Getting Control of Food Addiction
Christina had been overweight ever since she was a child, and at 49, had struggled with diets and rollercoaster weight loss and gain for decades. She decided that she had an “addiction” to certain foods, and this caused her a lot of uneasiness not only in trying to avoid those foods at all costs, but also because she felt she didn’t have control over her body. She had read that sugar, fat and salt are all highly addictive substances that are far too prevalent in store-bought foods. Yet she knew intuitively that there was something more to the equation.
Determined to find out what it was, Christina decided never to go on a weight-loss diet again. After all, she thought, if the majority of North Americans have tried dieting, yet over 63% are still overweight, and only 3% of dieters keep the weight off, “that tells me we’ve got this dieting thing wrong.”
Over the next three years, she unearthed a lot of secrets not only about food, but about her body and her emotions, which were the core reasons for her weight gain. What did she learn? #1.
Christina found out that as a child, she was one of over 50% toddlers given sugar every day; and early exposure to sweets has long-term consequences; the addiction follows you for the rest of your life (and is linked to diabetes incidence). When others strongly dictated what/how much she ate – and sometimes made her feel guilty if she didn’t – she grew up feeling disconnected from her body, no longer recognizing basic signals like hunger and fullness. She decided to once again learn to listen to her body’s internal cues, becoming a more intuitive eater, rather than relying on other influencers (like “traditional” mealtimes set by the clock or addictive foods). #2.
Christina realized that she is an emotional eater. She uses food to nurture herself or “escape” when bored, worried, angry, lonely or stressed. To overcome this, she knew she needed to be willing to uncover unfinished business from her past, to strip away layers of fat and forgotten memories to become both physically and emotionally healthy. With counselling and reading books on the subject, she was able to recognize outdated and incorrect perceptions about herself. She found relief in learning how to love herself – to be her own best friend – even when life came at her from all directions. #3.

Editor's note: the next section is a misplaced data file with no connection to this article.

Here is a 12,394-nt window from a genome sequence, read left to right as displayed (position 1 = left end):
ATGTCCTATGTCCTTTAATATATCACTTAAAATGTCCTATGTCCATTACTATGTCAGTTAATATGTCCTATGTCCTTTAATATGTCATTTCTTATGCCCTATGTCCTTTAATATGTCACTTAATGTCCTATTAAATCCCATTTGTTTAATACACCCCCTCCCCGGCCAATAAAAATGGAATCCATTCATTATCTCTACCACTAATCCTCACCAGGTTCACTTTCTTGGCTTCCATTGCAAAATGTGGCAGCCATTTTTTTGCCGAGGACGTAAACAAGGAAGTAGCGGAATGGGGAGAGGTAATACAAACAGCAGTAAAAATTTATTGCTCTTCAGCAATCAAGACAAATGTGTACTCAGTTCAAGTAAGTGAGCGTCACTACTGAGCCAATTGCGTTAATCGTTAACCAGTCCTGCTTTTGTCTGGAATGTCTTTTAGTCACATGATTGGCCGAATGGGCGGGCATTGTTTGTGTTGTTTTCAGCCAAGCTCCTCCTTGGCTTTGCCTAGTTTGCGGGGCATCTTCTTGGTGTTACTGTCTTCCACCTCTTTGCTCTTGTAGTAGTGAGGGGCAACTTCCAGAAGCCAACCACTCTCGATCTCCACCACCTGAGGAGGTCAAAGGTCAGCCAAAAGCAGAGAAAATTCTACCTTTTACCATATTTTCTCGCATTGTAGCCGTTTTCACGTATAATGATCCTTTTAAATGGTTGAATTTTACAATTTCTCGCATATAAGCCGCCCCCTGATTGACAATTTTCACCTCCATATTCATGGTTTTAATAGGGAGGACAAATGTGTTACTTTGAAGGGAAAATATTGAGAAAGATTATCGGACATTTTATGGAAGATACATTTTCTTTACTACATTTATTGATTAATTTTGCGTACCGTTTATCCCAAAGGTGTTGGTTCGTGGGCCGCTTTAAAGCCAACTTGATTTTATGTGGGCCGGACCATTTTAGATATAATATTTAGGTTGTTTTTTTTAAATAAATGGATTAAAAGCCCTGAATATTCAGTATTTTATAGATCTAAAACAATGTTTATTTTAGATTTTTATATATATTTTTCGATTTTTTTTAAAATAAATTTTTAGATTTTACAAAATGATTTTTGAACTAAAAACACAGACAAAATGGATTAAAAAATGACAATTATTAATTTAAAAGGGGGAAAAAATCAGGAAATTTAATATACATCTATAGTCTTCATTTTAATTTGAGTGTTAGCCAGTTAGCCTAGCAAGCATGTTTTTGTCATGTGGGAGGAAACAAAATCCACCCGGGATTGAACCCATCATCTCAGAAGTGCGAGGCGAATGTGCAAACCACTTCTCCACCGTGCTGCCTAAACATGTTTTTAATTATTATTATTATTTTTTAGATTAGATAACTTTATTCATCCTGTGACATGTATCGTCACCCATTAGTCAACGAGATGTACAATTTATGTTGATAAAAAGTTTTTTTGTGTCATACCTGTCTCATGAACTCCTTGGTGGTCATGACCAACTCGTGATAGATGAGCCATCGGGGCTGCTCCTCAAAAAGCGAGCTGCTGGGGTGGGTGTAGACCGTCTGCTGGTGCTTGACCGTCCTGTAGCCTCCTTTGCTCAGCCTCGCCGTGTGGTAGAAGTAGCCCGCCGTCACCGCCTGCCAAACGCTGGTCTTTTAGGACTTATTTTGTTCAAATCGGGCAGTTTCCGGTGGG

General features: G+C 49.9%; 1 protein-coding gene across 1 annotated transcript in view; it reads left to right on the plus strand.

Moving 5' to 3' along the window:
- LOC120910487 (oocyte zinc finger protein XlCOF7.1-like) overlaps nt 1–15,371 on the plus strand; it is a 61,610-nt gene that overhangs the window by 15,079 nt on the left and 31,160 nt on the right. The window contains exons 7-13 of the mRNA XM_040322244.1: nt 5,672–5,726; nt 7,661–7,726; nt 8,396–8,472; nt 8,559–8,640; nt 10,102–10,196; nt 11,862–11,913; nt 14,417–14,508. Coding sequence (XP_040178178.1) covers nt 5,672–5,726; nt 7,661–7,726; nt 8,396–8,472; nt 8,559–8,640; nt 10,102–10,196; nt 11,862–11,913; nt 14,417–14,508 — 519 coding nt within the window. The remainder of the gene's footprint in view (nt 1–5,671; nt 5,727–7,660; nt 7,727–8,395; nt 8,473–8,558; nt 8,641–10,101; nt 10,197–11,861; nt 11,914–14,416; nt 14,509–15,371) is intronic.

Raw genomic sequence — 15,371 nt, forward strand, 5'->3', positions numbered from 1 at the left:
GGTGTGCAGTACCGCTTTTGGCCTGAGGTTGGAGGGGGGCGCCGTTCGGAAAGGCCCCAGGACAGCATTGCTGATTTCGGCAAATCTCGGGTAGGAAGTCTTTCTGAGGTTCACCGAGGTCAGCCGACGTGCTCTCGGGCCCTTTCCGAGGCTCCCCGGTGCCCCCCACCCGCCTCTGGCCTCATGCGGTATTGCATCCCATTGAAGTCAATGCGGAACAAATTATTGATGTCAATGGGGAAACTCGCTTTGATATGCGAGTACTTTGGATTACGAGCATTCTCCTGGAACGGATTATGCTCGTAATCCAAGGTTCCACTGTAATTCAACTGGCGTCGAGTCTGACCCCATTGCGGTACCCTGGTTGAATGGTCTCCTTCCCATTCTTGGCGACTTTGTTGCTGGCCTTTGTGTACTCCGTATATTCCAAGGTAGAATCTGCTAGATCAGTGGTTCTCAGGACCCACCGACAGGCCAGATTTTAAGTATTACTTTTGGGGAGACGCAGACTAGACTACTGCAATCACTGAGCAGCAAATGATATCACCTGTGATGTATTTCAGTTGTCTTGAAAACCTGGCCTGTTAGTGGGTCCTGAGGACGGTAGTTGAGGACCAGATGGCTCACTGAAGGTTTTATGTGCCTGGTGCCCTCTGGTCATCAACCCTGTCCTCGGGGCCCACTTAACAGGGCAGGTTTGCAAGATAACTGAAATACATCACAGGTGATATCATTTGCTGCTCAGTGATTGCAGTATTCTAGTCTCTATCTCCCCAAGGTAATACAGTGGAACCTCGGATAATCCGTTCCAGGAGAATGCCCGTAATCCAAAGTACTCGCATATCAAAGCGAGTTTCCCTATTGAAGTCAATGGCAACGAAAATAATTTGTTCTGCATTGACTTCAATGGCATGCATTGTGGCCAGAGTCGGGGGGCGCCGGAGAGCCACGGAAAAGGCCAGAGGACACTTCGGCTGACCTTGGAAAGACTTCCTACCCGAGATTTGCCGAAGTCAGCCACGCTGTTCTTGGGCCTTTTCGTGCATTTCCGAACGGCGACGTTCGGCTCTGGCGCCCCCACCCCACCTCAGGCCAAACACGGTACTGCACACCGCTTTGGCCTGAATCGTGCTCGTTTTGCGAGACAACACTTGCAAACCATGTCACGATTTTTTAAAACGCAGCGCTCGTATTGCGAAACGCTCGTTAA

Christina recognized that her “addiction” was actually more about not wanting to face how she was feeling at that moment. By nature, we all seek pleasure and want to avoid any type of pain – even if it’s a boring work task or difficult phone call that must be made – so we gravitate to something else that will help us feel better and escape. With this denial or avoidance the problem still remains and “fixes” are temporary, but become automatic substitutes out of habit, often learned over years. Christina practiced being consciously, acutely aware of what she was thinking before putting food into her mouth. #4.
To uncover her triggers, every time Christina reached for food, she stopped herself just before, and asked herself 3 questions:1. Am I hungry?2. Am I trying to escape or ease or energize?
(Are you escaping from or avoiding an emotion linked to a thought about a person/event such as worry or anger; are you easing boredom or a tense body that needs stretching; or are you tired because you didn’t get enough sleep so need energizing through a walk/nap?)3. Is there something better that I could do?
(Call someone, do yoga, take a bath, read or listen to something calming/inspirational, wash the dishes or clean the floor; you might not particularly like housework, but when you become constructive, your mood changes.